U.S. Subpoenas Twitter for Wikileaks Info
The U.S. Department of Justice served Twitter with a subpoena seeking information about the accounts of the Wikileaks organization, its founder Julian Assange and other members and supporters, according to Twitter posts from people involved and documents published by Salon.com.
The DOJ sent Twitter the subpoena on Dec. 14, but it remained sealed until January 5 when a judge granted Twitter's request that it be allowed to notify the users whose records had been requested, according to copies of the documents posted by Salon.com late Friday night.
The DOJ wants information dating back to Nov. 1, 2009, about Twitter user names, messages, physical and e-mail addresses, Twitter session times, IP addresses and credit card and bank account information.
Wikileaks is a nonprofit organization that publishes classified, confidential documents, often from government agencies. The DOJ probe likely focuses on Wikileaks' release in November of hundreds of thousands of secret diplomatic cables from the U.S. State Department. The situation has alarmed and embarrassed the U.S. government, which has condemned Wikileaks, saying the release of the documents endangers the country's national security and the safety of soldiers and U.S. government workers.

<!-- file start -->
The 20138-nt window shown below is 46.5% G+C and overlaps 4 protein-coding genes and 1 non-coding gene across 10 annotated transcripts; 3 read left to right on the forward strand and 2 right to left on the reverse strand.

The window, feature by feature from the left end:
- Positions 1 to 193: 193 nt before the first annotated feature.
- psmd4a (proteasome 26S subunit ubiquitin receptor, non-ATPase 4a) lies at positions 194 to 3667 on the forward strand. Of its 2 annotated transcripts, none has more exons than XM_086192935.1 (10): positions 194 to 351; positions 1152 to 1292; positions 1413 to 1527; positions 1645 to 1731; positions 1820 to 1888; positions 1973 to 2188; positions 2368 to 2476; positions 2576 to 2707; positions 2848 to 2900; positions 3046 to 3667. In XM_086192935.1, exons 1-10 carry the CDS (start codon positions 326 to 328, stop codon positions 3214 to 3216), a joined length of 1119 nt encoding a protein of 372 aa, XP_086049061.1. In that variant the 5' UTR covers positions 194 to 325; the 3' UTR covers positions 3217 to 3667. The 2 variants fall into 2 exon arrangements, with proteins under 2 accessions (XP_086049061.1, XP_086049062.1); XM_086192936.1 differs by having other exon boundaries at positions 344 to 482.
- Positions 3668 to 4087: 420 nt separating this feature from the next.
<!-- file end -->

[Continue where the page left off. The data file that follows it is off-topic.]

It wasn't clear Saturday if Twitter had turned over the information.
In addition to Assange, the DOJ is also seeking information from the accounts of Iceland parliamentarian Birgitta Jonsdottir and U.S. soldier Bradley Manning, who is suspected of having assisted Wikileaks with obtaining classified documents and is now in jail awaiting a court martial proceeding.
Separately on Saturday, Assange and Jonsdottir criticized the DOJ, saying the agency shouldn't be forcing Twitter to turn over information.
Speaking to Agence France Presse (AFP), Jonsdottir said Iceland's justice minister is looking into the issue at her request. "I am speaking to U.S. lawyers ... because I want to try to stop that Twitter needs to hand over this information," she told AFP.
Neither the DOJ nor Twitter responded to requests for comment.